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  • Creator is exactly "Roosevelt, Theodore"

Produced to appeal to woman voters, this Progressive Party pamphlet includes Jane Addams' nomination speech, a letter from Theodore Roosevelt to Addams, the party plank on equal suffrage, and the party's plans for democratic rule and social and industrial justice.

Roosevelt invites Addams to the Abraham Lincoln Dinner in February 1913.

Roosevelt verifies that he and the Progressive Party supports woman suffrage and asks her to make that stance known.

Roosevelt's secretary forwards a letter from Thomas Robins to Addams for her consideration.

Roosevelt writes Addams thanking her for her assistance in an investigation.

Roosevelt asks Addams to read a letter and handle the potential issue of a man from his military regiment in need of money.

Roosevelt invites Addams to be a speaker at the Progressive Party's Lincoln Birthday dinner.

Roosevelt praises Addams's work for the Progressive Party campaign, noting that they fought a good fight, yet went down in disaster.

A letter of introduction from Roosevelt to Addams concerning Arthur Hamilton Lee.

Roosevelt asks Addams to meet with George Sylvester Viereck, a poet and a Progressive.

Roosevelt sends regrets that he is unable to attend a Progressive Club dinner in held in Addams' honor.

Roosevelt urgently requests Addams to attend the upcoming Lincoln dinner in New York City.

Roosevelt encloses letters (not found) about the appointment of Helen Longstreet to the Progressive National Committee.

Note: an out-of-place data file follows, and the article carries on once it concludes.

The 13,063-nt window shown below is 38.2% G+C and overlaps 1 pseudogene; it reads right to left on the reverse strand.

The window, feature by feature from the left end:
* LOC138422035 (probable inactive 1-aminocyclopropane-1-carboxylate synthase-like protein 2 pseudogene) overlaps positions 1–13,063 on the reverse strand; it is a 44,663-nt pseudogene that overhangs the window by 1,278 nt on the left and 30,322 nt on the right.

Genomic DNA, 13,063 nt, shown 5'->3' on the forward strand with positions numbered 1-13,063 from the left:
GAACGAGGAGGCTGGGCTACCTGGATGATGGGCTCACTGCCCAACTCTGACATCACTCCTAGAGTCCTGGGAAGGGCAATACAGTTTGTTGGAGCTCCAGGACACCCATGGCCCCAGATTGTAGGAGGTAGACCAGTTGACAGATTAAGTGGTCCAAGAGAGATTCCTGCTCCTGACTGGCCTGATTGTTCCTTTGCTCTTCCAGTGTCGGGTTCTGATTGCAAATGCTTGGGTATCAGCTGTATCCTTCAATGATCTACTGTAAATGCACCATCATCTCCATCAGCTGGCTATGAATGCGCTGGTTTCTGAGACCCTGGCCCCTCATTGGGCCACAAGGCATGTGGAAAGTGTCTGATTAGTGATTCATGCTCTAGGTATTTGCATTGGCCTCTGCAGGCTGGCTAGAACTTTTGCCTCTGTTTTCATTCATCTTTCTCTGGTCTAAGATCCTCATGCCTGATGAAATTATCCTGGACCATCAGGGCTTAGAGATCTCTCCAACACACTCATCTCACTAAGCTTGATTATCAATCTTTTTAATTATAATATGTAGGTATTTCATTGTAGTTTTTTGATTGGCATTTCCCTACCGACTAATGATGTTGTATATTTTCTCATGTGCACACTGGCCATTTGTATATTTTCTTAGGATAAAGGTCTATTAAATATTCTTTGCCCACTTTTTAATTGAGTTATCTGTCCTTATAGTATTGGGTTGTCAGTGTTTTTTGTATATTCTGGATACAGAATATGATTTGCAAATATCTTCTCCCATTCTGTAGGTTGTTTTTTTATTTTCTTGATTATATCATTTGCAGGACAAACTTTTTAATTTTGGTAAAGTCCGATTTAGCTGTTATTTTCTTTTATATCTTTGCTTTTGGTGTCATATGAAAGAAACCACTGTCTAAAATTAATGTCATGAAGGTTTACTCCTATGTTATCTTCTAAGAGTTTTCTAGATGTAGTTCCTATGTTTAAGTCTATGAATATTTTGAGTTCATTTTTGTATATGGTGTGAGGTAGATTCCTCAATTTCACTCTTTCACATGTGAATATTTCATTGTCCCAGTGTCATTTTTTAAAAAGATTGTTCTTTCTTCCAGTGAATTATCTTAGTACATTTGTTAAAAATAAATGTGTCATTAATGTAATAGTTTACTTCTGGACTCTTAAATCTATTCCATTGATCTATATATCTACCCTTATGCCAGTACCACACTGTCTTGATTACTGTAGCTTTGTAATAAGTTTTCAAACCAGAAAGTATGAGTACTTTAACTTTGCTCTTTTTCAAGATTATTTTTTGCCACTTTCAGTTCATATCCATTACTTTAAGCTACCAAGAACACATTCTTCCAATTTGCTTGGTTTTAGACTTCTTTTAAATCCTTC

Roosevelt discusses the Progressive Party and trusts with Pinchot.

Roosevelt discusses George Perkins' role in the Progressive Party and his views on trusts in the Progressive Party platform.

Roosevelt thanks Addams for her supportive speech and for seconding of his nomination for President at the Progressive Party Convention.

Roosevelt asks Addams to consider making public the enclosed letter of endorsement from Millicent Fawcett and to write an article or two about the social platform of the Progressive Party.

Roosevelt declines Addams' invitation to speak at the Chicago Child Welfare Exhibit.

Roosevelt compliments Addams's article in McClure's, which argues that woman's suffrage will lift up women from vice. But he also offers a caution that women's suffrage could fail to impart real change as suffrage failed to impart real change for African Americans in the South.

Roosevelt writes Fisher about progress made for the involvement of the federal government in public health.

Roosevelt writes Fisher about his opposition to creating a new cabinet position for a department of health, arguing instead for placing it under the guise of an existing cabinet position.

Roosevelt informs Allison of the passage of a law to investigate and report on the conditions of working women and children in America.

Roosevelt praises Addams' demeanor and wishes her well with her task.

Loebs informs Addams that President Roosevelt was obliged for her letter and plans to put her recommendation in his message.